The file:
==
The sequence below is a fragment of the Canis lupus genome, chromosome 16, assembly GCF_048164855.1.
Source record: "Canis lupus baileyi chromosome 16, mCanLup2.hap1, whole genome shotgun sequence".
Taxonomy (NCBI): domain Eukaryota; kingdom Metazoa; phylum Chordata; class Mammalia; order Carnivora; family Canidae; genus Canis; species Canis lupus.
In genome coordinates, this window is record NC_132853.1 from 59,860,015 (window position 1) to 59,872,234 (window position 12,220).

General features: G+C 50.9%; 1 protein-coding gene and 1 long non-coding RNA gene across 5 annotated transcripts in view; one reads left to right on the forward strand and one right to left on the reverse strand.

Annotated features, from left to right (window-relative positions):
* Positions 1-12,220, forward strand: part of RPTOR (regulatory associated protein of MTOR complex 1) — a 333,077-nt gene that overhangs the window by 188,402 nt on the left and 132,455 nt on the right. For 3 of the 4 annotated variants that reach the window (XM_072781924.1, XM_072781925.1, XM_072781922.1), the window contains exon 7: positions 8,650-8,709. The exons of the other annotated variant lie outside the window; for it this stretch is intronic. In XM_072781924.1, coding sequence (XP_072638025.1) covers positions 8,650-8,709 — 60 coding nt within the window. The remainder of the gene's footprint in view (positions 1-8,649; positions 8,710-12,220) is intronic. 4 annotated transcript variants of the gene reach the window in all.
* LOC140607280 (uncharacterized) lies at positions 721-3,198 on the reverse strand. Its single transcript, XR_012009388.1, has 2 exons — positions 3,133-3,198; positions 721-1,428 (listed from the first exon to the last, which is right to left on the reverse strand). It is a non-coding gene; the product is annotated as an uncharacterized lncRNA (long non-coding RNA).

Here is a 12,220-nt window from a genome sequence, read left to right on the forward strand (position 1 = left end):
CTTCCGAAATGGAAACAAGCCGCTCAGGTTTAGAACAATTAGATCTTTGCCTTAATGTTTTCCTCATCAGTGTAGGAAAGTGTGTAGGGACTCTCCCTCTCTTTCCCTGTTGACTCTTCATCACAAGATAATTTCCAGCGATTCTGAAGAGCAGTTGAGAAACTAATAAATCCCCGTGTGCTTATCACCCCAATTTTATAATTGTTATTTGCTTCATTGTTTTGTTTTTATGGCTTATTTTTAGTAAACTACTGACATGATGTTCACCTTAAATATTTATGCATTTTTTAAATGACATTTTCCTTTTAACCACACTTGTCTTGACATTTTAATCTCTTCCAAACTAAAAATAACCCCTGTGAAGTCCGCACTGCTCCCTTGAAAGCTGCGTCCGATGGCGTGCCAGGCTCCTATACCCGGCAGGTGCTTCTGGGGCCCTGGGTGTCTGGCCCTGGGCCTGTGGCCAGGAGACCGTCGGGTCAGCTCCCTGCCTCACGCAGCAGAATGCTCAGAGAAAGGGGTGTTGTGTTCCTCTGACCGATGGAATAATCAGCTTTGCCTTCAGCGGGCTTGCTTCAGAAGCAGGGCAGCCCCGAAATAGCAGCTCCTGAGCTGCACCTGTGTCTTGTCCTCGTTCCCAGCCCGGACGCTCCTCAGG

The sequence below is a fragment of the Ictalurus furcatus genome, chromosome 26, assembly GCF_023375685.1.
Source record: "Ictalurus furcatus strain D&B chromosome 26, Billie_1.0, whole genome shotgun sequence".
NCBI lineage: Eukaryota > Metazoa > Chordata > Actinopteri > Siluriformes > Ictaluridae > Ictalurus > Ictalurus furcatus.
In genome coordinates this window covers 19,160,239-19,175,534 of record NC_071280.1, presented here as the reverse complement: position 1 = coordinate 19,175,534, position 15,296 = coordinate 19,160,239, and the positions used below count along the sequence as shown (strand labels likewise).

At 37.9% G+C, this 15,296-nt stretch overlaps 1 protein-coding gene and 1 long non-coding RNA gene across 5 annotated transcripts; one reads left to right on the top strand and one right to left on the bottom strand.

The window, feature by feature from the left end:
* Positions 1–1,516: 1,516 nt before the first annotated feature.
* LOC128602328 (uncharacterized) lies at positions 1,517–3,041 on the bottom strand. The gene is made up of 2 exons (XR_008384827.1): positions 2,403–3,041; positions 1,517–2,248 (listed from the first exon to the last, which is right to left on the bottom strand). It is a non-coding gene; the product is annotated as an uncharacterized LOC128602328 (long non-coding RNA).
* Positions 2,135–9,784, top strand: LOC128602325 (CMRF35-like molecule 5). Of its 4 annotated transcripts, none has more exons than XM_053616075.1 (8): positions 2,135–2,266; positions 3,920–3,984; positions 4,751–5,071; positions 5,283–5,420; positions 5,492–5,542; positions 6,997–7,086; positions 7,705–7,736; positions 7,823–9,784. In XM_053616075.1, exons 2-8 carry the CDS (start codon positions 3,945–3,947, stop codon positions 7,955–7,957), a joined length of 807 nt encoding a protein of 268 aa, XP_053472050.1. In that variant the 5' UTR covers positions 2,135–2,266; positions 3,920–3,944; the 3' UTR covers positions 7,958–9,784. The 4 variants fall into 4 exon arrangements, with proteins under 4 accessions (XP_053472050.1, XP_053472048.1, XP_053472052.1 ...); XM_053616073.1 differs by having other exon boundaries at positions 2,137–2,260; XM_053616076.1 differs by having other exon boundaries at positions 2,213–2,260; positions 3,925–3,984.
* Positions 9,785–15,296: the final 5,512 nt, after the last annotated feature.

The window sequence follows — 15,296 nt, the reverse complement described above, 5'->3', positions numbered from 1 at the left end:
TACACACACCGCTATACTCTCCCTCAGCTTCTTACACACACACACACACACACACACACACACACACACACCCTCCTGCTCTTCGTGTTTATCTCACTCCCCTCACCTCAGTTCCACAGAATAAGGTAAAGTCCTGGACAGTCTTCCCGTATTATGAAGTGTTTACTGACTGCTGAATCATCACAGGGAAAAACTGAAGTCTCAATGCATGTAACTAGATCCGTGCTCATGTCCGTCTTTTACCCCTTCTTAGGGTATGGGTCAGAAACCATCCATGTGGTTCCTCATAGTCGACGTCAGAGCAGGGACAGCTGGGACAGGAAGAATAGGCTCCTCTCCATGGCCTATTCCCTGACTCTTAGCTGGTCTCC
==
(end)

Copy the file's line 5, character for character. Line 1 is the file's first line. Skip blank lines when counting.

General features: G+C 50.9%; 1 protein-coding gene and 1 long non-coding RNA gene across 5 annotated transcripts in view; one reads left to right on the forward strand and one right to left on the reverse strand.